We both asked each other the same question: “Where were the marches and the protests years ago when Democratic president Bill Clinton was serially objectifying women and sexually harassing them?  Why weren’t women outraged then?”  Clinton actually put his hands and mouth on women and using his position of power as president of the most powerful nation in the world, coerced women for sexual favors such as oral sex in the Oval Office while Donald Trump merely talked about it in a moment of male bravado with another man.

So, it couldn’t be Trump’s treatment of women that worked these women up in a frenzy. They were clearly content to look the other way when the conduct came from someone of their own political party. They were clearly content to look the other way when the conduct was far more objectifying and harassing. And they were perfectly fine voting for and then supporting via protest the day after Trump’s inauguration for a woman (Hillary Clinton) who used her power as the president’s wife to further harass, intimidate, slander, and otherwise destroy the victims’ reputation and credibility. When women did not readily submit, offer their body parts and “services” to her husband and then remain quiet about it, she took the active role in protecting her husband’s position rather than standing up for the very rights and dignity women in the march were so vocally protesting for. Again, the march could not be simply about Trump’s use of a crass term.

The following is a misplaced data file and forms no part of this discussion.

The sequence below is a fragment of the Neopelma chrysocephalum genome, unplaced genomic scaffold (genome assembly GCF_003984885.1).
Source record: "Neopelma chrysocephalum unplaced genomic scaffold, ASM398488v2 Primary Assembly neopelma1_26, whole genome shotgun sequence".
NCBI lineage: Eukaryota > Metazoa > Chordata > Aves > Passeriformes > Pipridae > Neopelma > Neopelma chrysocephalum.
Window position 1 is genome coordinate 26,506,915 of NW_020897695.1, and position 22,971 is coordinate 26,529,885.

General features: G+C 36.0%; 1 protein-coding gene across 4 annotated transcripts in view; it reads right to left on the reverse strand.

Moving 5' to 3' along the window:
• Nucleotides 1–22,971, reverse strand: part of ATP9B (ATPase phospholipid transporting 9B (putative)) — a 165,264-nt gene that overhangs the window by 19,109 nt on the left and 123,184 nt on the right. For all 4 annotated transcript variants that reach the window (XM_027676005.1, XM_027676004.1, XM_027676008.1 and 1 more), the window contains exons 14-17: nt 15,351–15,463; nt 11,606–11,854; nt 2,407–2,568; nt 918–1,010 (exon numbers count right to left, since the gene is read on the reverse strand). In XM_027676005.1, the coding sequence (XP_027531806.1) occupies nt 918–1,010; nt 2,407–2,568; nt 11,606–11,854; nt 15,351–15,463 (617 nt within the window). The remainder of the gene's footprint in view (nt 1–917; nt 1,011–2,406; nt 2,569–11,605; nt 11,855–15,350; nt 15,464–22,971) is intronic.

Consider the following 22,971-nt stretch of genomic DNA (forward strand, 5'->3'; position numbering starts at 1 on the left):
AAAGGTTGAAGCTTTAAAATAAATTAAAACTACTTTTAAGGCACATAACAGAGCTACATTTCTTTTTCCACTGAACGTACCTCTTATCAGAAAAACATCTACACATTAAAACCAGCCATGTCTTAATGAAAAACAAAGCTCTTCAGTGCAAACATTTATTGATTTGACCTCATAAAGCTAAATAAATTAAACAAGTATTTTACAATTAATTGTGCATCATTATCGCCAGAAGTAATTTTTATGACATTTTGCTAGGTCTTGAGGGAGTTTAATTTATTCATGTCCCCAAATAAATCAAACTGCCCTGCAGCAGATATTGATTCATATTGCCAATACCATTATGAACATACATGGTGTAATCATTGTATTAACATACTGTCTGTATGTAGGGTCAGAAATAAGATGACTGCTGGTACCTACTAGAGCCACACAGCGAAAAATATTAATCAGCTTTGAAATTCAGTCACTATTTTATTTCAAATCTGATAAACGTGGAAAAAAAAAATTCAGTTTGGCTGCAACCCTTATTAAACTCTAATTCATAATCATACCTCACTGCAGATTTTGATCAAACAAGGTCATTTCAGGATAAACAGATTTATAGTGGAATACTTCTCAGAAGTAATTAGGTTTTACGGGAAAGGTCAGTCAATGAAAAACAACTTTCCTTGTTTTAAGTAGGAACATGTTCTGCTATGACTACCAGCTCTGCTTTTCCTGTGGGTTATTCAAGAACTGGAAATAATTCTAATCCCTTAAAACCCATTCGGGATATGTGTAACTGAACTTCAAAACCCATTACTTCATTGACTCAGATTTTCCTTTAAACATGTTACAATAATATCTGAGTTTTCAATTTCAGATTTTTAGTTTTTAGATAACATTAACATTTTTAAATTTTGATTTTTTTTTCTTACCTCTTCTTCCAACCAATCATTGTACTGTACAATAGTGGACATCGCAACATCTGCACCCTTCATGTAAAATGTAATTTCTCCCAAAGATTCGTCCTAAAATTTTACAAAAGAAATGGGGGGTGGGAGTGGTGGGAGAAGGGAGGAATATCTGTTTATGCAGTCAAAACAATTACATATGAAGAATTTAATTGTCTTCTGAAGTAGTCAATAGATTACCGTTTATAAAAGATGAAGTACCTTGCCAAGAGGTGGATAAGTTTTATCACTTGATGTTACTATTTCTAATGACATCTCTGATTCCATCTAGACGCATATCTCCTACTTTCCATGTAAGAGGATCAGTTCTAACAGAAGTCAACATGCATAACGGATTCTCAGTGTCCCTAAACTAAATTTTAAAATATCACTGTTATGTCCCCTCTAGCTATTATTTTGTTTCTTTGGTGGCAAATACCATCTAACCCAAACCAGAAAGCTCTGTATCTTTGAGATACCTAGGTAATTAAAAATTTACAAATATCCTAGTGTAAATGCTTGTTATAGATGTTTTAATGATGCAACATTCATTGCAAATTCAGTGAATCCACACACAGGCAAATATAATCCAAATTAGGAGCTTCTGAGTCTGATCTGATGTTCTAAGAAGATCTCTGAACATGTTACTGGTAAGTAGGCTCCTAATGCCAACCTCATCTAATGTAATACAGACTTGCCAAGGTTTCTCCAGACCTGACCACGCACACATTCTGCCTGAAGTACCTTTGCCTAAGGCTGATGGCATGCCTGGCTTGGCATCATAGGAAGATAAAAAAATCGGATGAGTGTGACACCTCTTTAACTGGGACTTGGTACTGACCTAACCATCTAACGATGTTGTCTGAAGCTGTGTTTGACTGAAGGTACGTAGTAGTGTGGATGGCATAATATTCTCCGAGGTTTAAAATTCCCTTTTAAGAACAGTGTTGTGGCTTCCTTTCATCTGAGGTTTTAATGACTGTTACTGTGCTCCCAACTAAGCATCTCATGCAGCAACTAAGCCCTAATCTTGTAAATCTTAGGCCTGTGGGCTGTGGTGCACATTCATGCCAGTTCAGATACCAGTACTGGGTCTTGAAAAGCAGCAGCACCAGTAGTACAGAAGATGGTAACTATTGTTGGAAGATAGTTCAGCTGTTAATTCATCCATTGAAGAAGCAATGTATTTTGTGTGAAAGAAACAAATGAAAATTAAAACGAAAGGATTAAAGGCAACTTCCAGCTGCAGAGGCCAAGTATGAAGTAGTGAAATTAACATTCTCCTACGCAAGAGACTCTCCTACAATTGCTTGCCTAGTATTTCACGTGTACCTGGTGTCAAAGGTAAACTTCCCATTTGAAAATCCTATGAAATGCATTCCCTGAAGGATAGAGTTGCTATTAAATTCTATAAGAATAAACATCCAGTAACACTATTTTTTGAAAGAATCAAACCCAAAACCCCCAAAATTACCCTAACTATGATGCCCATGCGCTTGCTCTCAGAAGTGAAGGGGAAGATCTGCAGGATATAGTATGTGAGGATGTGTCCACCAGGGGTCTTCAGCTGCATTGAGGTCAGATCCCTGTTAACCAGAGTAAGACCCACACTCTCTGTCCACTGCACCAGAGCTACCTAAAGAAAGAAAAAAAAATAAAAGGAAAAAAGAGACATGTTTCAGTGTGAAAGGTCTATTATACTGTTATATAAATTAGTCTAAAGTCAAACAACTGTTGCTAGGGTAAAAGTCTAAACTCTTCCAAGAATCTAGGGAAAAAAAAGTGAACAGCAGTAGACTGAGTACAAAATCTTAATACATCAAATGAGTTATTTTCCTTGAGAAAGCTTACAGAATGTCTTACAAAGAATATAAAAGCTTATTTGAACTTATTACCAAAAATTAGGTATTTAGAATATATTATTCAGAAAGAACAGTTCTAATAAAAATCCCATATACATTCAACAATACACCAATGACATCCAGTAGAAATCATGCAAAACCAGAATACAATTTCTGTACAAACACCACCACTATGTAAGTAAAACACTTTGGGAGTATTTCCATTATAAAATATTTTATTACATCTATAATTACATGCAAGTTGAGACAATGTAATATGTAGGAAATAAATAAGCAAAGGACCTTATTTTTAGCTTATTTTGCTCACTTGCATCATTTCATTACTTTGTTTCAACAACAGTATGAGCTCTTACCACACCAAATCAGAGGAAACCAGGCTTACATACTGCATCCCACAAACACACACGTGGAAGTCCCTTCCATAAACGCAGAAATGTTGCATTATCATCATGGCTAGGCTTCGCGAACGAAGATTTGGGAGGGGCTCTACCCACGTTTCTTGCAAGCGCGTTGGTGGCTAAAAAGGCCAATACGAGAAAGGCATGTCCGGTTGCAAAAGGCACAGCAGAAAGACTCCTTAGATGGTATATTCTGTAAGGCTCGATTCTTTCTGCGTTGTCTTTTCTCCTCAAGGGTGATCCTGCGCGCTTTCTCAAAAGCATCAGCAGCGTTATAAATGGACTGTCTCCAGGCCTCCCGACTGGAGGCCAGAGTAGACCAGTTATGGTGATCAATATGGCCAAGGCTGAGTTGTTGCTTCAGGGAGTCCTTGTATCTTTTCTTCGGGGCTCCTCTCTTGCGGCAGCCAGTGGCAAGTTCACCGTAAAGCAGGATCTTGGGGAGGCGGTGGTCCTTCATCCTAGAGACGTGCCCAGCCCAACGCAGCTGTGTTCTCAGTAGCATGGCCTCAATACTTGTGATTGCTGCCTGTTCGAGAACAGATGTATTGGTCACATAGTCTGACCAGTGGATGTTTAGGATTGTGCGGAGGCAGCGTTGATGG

Walking further into the Lion’s den, I noticed signs that read “We Stand for Women’s Rights” and “Equality for Women.” And so, I thought about the rights that these women might be referring to. Women can vote (19th Amendment), they cannot be discriminated in hiring (Title VII of the Civil Rights Act of 1964), and they cannot be paid differently for the same job under the same conditions (again, Title VII of the Civil Rights Act of 1964).  Not only are women’s rights protected under the law, but if they believe they are discriminated against, they have a cause of action to sue and seek justice.